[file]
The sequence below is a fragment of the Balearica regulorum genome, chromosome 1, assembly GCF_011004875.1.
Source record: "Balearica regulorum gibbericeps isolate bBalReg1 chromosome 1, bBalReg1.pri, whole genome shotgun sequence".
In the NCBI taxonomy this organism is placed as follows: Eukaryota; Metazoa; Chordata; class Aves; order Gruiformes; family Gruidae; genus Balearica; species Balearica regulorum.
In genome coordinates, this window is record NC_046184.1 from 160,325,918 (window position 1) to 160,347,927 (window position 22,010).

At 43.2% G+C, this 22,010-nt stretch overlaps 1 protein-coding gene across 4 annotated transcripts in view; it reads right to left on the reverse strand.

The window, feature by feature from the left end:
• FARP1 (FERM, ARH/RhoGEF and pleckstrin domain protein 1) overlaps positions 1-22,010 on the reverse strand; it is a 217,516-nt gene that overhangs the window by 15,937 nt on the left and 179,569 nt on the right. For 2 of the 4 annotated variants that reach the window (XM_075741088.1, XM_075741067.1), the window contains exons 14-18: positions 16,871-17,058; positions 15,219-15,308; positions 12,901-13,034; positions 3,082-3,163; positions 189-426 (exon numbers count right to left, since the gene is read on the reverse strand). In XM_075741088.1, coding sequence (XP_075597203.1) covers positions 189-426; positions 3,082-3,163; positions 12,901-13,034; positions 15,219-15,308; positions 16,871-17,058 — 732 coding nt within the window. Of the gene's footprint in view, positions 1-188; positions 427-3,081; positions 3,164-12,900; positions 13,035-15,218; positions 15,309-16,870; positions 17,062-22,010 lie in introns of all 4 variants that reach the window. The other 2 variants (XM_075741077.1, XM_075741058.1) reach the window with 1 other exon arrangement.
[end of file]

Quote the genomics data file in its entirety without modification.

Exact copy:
The sequence below is a fragment of the Balearica regulorum genome, chromosome 1, assembly GCF_011004875.1.
Source record: "Balearica regulorum gibbericeps isolate bBalReg1 chromosome 1, bBalReg1.pri, whole genome shotgun sequence".
In the NCBI taxonomy this organism is placed as follows: Eukaryota; Metazoa; Chordata; class Aves; order Gruiformes; family Gruidae; genus Balearica; species Balearica regulorum.
In genome coordinates, this window is record NC_046184.1 from 160,325,918 (window position 1) to 160,347,927 (window position 22,010).

At 43.2% G+C, this 22,010-nt stretch overlaps 1 protein-coding gene across 4 annotated transcripts in view; it reads right to left on the reverse strand.

The window, feature by feature from the left end:
• FARP1 (FERM, ARH/RhoGEF and pleckstrin domain protein 1) overlaps positions 1-22,010 on the reverse strand; it is a 217,516-nt gene that overhangs the window by 15,937 nt on the left and 179,569 nt on the right. For 2 of the 4 annotated variants that reach the window (XM_075741088.1, XM_075741067.1), the window contains exons 14-18: positions 16,871-17,058; positions 15,219-15,308; positions 12,901-13,034; positions 3,082-3,163; positions 189-426 (exon numbers count right to left, since the gene is read on the reverse strand). In XM_075741088.1, coding sequence (XP_075597203.1) covers positions 189-426; positions 3,082-3,163; positions 12,901-13,034; positions 15,219-15,308; positions 16,871-17,058 — 732 coding nt within the window. Of the gene's footprint in view, positions 1-188; positions 427-3,081; positions 3,164-12,900; positions 13,035-15,218; positions 15,309-16,870; positions 17,062-22,010 lie in introns of all 4 variants that reach the window. The other 2 variants (XM_075741077.1, XM_075741058.1) reach the window with 1 other exon arrangement.